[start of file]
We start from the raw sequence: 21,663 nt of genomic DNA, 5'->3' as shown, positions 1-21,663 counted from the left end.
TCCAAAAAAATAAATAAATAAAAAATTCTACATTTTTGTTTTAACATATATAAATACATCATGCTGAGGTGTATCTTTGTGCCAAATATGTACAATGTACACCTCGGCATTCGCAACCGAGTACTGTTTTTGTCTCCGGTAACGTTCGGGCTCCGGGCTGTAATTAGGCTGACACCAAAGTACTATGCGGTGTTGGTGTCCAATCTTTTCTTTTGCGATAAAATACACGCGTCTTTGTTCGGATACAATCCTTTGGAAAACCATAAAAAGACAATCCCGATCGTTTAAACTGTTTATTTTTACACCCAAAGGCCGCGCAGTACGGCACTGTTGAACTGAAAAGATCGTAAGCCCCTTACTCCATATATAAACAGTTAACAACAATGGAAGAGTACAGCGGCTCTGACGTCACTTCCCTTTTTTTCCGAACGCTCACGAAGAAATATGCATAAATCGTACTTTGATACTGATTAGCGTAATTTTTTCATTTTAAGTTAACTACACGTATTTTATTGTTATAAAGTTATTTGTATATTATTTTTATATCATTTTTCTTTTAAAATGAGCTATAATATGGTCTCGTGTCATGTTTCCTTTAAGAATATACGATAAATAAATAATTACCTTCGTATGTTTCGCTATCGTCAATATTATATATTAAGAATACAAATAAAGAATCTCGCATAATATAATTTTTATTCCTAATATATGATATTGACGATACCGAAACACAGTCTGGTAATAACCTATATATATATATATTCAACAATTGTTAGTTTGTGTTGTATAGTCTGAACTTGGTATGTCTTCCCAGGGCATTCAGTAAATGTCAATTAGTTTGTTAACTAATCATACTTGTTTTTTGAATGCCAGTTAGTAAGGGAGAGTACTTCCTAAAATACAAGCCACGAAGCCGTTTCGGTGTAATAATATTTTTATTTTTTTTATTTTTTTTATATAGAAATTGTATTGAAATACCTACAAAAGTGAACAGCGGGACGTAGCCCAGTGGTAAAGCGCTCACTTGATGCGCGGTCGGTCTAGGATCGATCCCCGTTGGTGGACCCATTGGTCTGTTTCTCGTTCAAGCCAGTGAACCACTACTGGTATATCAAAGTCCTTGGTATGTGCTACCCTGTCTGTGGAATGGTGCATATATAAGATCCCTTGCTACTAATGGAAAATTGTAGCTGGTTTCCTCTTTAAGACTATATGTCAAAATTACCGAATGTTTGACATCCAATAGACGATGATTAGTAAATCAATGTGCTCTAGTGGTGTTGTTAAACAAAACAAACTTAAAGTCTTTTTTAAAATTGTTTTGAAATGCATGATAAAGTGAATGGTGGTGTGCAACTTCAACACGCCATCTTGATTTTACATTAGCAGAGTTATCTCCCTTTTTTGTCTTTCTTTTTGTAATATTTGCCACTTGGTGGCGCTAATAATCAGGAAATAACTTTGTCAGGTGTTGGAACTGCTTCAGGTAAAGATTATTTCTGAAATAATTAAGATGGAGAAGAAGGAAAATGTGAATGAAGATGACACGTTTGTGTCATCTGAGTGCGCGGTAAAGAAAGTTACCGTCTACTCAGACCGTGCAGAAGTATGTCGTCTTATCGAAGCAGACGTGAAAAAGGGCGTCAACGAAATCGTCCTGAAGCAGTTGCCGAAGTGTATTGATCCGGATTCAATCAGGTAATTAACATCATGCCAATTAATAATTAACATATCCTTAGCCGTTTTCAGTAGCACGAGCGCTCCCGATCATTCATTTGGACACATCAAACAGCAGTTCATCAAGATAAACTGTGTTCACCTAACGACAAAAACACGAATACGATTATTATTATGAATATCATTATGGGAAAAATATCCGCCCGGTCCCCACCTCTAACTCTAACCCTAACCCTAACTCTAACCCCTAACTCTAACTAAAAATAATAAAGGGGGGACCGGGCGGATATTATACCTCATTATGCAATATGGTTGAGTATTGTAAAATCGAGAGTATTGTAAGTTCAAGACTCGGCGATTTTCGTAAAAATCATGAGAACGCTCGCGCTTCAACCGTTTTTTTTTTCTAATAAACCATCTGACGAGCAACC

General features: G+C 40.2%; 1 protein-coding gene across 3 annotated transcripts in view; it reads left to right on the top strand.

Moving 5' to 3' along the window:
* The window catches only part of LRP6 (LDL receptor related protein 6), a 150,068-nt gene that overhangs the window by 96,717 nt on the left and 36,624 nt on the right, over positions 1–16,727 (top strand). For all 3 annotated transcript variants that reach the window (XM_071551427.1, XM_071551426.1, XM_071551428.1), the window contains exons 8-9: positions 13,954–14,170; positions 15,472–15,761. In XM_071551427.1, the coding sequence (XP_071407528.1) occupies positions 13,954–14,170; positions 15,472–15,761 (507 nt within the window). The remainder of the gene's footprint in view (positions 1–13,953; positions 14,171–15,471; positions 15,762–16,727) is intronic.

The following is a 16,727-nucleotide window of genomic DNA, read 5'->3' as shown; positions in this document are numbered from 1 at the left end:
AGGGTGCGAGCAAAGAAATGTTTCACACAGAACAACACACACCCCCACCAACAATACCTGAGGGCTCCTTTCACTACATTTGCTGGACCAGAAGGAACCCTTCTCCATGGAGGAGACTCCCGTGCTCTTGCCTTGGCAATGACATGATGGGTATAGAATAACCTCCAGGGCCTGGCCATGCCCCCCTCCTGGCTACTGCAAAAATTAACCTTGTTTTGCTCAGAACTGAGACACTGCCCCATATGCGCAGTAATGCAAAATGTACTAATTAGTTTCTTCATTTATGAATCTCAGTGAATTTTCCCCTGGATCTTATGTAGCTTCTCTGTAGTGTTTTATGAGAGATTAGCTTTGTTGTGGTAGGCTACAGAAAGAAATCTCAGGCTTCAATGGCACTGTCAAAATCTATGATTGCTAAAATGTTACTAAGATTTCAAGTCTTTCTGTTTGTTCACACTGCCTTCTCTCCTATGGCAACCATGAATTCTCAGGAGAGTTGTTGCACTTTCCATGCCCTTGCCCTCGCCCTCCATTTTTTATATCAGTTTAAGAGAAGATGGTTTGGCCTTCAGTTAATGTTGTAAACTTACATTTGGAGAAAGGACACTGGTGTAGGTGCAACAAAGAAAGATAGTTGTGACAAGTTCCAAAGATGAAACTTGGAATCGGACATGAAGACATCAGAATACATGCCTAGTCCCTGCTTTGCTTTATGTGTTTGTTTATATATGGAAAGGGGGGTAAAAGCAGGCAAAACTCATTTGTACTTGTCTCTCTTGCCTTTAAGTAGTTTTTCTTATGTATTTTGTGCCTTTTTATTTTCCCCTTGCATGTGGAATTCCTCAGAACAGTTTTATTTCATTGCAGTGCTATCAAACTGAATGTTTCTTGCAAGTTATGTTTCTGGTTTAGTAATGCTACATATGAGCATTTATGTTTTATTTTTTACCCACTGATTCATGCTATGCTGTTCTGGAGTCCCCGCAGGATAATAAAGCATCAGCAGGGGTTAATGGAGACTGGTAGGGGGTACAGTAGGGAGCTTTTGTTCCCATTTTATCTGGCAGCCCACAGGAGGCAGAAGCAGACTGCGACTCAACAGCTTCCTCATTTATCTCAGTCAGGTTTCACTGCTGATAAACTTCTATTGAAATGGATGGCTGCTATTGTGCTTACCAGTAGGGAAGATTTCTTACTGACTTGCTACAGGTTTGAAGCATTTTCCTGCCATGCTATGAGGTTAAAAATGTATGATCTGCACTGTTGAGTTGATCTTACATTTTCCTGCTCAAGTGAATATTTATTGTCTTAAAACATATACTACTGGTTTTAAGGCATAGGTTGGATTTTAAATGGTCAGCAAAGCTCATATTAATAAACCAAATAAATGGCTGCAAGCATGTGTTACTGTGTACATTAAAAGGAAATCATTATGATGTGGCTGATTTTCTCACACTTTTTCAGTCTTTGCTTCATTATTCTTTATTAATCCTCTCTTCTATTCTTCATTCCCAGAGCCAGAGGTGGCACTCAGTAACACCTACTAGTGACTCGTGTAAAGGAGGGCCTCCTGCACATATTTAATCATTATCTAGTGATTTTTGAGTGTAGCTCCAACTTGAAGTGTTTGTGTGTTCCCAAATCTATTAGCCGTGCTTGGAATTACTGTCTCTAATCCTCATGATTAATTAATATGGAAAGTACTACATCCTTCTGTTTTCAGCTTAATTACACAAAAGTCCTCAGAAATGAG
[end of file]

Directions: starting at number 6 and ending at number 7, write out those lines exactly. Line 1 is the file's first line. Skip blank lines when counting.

The following is a 16,727-nucleotide window of genomic DNA, read 5'->3' as shown; positions in this document are numbered from 1 at the left end:
AGGGTGCGAGCAAAGAAATGTTTCACACAGAACAACACACACCCCCACCAACAATACCTGAGGGCTCCTTTCACTACATTTGCTGGACCAGAAGGAACCCTTCTCCATGGAGGAGACTCCCGTGCTCTTGCCTTGGCAATGACATGATGGGTATAGAATAACCTCCAGGGCCTGGCCATGCCCCCCTCCTGGCTACTGCAAAAATTAACCTTGTTTTGCTCAGAACTGAGACACTGCCCCATATGCGCAGTAATGCAAAATGTACTAATTAGTTTCTTCATTTATGAATCTCAGTGAATTTTCCCCTGGATCTTATGTAGCTTCTCTGTAGTGTTTTATGAGAGATTAGCTTTGTTGTGGTAGGCTACAGAAAGAAATCTCAGGCTTCAATGGCACTGTCAAAATCTATGATTGCTAAAATGTTACTAAGATTTCAAGTCTTTCTGTTTGTTCACACTGCCTTCTCTCCTATGGCAACCATGAATTCTCAGGAGAGTTGTTGCACTTTCCATGCCCTTGCCCTCGCCCTCCATTTTTTATATCAGTTTAAGAGAAGATGGTTTGGCCTTCAGTTAATGTTGTAAACTTACATTTGGAGAAAGGACACTGGTGTAGGTGCAACAAAGAAAGATAGTTGTGACAAGTTCCAAAGATGAAACTTGGAATCGGACATGAAGACATCAGAATACATGCCTAGTCCCTGCTTTGCTTTATGTGTTTGTTTATATATGGAAAGGGGGGTAAAAGCAGGCAAAACTCATTTGTACTTGTCTCTCTTGCCTTTAAGTAGTTTTTCTTATGTATTTTGTGCCTTTTTATTTTCCCCTTGCATGTGGAATTCCTCAGAACAGTTTTATTTCATTGCAGTGCTATCAAACTGAATGTTTCTTGCAAGTTATGTTTCTGGTTTAGTAATGCTACATATGAGCATTTATGTTTTATTTTTTACCCACTGATTCATGCTATGCTGTTCTGGAGTCCCCGCAGGATAATAAAGCATCAGCAGGGGTTAATGGAGACTGGTAGGGGGTACAGTAGGGAGCTTTTGTTCCCATTTTATCTGGCAGCCCACAGGAGGCAGAAGCAGACTGCGACTCAACAGCTTCCTCATTTATCTCAGTCAGGTTTCACTGCTGATAAACTTCTATTGAAATGGATGGCTGCTATTGTGCTTACCAGTAGGGAAGATTTCTTACTGACTTGCTACAGGTTTGAAGCATTTTCCTGCCATGCTATGAGGTTAAAAATGTATGATCTGCACTGTTGAGTTGATCTTACATTTTCCTGCTCAAGTGAATATTTATTGTCTTAAAACATATACTACTGGTTTTAAGGCATAGGTTGGATTTTAAATGGTCAGCAAAGCTCATATTAATAAACCAAATAAATGGCTGCAAGCATGTGTTACTGTGTACATTAAAAGGAAATCATTATGATGTGGCTGATTTTCTCACACTTTTTCAGTCTTTGCTTCATTATTCTTTATTAATCCTCTCTTCTATTCTTCATTCCCAGAGCCAGAGGTGGCACTCAGTAACACCTACTAGTGACTCGTGTAAAGGAGGGCCTCCTGCACATATTTAATCATTATCTAGTGATTTTTGAGTGTAGCTCCAACTTGAAGTGTTTGTGTGTTCCCAAATCTATTAGCCGTGCTTGGAATTACTGTCTCTAATCCTCATGATTAATTAATATGGAAAGTACTACATCCTTCTGTTTTCAGCTTAATTACACAAAAGTCCTCAGAAATGAG